Modifying personality

In the course of procrastination had another soliloquy when chatting with one good person. This time about therapeutic action of learning a new thing, especially a language. Funny thing, "therapeutic" is the word I had in mind, and it's also the word he then used to characterize what I had described. It's not a new idea of course and again I'm feeling sort of ashamed writing down things that have been said many times before. But well, how do you gain momentum before coming up with something real? How otherwise? Got to prepare a baseline at least.

So the initial position is around the idea of language-learning changing the way the learner thinks. That's an old one, yay. Not even going to go into details. It's just that the statement is too general and can be expounded in many different ways. What's of interest to me is that it seems one can in a managed manner adjust their own personality by learning some new thing. I'll try to sum up, refine, and formalize what I've said today.

Things I've observed about myself:

  1. When I only began really learning English -- that is when I started having conversations with people and not just reading documentation -- I was still that person who walks into a room silently, never greets anyone, rarely talks, and never bids farewell. Absolutely incapable of conversation. Yet in English-speaking environment I often behaved differently and allowed myself things I wouldn't usually allow.
  2. For example, by the first year of uni my manner of speech became kind of lazy -- I started quietly mumbling, as if I were loath to speak. That's how I still often talk. Speaking English, I had since the beginning a different voice and tempo. This is the way it stays even now.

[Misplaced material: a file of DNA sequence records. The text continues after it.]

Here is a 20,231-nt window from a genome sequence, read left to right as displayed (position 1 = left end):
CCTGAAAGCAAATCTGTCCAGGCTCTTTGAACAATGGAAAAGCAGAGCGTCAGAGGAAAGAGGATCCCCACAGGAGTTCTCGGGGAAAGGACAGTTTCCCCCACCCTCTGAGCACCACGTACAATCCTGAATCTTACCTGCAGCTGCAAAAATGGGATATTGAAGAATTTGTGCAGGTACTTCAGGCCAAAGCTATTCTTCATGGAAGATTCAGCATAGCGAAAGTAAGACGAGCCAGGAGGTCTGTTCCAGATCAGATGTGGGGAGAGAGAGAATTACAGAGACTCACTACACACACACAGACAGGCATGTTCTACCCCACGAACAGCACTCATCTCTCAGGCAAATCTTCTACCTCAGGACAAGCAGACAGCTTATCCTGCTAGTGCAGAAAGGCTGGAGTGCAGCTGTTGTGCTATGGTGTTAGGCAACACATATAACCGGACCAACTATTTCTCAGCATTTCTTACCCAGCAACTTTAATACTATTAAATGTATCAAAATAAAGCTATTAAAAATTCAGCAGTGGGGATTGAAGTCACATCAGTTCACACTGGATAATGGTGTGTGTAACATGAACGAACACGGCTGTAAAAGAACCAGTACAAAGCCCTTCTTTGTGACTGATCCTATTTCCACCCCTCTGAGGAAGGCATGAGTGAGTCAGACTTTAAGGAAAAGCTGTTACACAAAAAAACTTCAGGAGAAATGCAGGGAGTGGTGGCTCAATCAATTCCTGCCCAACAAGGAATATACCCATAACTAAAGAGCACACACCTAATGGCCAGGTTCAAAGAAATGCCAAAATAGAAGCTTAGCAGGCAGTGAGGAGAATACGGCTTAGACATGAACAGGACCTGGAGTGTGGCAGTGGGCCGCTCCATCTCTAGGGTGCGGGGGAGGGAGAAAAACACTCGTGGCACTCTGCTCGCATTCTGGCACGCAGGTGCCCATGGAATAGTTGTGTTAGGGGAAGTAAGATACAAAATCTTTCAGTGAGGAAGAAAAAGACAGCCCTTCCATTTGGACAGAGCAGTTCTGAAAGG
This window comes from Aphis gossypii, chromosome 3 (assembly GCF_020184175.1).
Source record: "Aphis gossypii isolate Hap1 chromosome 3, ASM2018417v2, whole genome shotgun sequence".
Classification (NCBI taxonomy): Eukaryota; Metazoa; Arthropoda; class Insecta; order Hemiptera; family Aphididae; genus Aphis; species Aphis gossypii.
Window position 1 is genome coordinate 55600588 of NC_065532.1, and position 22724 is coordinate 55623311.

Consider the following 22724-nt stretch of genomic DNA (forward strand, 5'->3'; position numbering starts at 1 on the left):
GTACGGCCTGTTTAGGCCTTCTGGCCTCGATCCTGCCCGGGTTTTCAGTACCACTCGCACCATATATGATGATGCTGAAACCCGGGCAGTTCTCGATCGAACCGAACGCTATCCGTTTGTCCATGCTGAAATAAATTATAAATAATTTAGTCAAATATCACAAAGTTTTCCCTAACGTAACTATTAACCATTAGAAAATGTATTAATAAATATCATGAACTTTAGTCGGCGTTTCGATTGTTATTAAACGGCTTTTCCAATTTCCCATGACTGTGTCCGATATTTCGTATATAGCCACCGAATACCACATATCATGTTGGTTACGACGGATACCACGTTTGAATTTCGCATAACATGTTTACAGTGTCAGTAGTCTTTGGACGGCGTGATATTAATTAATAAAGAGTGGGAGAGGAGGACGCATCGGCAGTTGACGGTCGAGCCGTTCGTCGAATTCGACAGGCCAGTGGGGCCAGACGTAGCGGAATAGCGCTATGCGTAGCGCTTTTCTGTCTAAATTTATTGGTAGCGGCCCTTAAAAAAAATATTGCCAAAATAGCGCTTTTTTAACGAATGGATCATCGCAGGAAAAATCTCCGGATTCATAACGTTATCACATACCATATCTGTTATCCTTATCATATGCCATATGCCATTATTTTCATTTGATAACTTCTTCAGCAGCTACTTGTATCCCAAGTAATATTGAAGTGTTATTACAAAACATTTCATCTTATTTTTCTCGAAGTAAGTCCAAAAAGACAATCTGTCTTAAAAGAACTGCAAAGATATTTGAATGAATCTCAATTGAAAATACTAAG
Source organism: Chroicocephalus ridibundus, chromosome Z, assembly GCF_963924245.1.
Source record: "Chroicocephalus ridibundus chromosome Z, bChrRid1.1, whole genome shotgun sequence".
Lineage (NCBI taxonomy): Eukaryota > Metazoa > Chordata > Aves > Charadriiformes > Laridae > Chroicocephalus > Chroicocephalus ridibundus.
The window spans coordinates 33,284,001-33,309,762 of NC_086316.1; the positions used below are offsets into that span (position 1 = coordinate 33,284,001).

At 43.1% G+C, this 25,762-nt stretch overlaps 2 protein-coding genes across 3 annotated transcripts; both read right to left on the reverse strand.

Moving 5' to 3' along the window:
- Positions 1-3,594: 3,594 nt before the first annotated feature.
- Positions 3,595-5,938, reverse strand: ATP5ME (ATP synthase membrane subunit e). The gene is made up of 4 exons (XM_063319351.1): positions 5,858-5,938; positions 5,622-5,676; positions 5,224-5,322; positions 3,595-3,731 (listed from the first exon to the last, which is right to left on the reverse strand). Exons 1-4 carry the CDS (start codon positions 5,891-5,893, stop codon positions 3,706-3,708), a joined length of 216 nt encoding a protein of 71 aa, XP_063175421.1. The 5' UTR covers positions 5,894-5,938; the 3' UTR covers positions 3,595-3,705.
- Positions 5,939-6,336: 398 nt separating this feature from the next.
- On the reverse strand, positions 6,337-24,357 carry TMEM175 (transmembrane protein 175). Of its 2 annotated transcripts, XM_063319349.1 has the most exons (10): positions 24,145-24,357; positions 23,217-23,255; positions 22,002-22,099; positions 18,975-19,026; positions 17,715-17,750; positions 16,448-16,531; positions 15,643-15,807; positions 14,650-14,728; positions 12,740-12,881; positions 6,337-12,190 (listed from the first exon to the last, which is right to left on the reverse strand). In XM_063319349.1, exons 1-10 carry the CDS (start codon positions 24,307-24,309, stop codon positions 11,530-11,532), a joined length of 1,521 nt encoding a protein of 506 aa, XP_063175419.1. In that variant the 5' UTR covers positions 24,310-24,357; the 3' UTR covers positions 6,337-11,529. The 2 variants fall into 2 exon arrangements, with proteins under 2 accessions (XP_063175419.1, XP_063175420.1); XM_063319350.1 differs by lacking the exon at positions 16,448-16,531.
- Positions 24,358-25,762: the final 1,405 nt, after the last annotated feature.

3. In Russian, I would never use diminutive forms of words and names -- perhaps it just felt that that's not they way people would expect me to be. No such thing with English.
  4. Conversations in English are still more relaxed, more personal for me. I can talk in English about things I wouldn't ever talk before.
  5. I wasn't used to going to theater because "what's the use?", until I thought "Shakespearian grammar must be so much richer than modern talk" and watched NTLive's Hamlet in cinema. Now I'm sometimes even visting plays in Russian which I don't have such a pragmatic cause for.
  6. Except for very early childhood, I've never really tried singing. Not even singing, just changing my voice, making any specific sounds with it. Until I tried so in English.

Raw conclusions:

  1. The effort that it takes to learn a truly new thing, a thing that your mind perhaps even resists to comprehend, does require transition into a certain state of mind, a sort of "promiscious mode" which allows new beliefs to be formed. It might be that this state allows one to also modify some personality traits.
  2. Learning a new thing may serve a practical cause, a purely pragmatic reason to try out something affecting personality that one possibly had no legit reason to try. Cf. #theater and #music
  3. Learning something new and unknown implies a right to mistake. "It's not my expertise, so I may ask however dumb a question"


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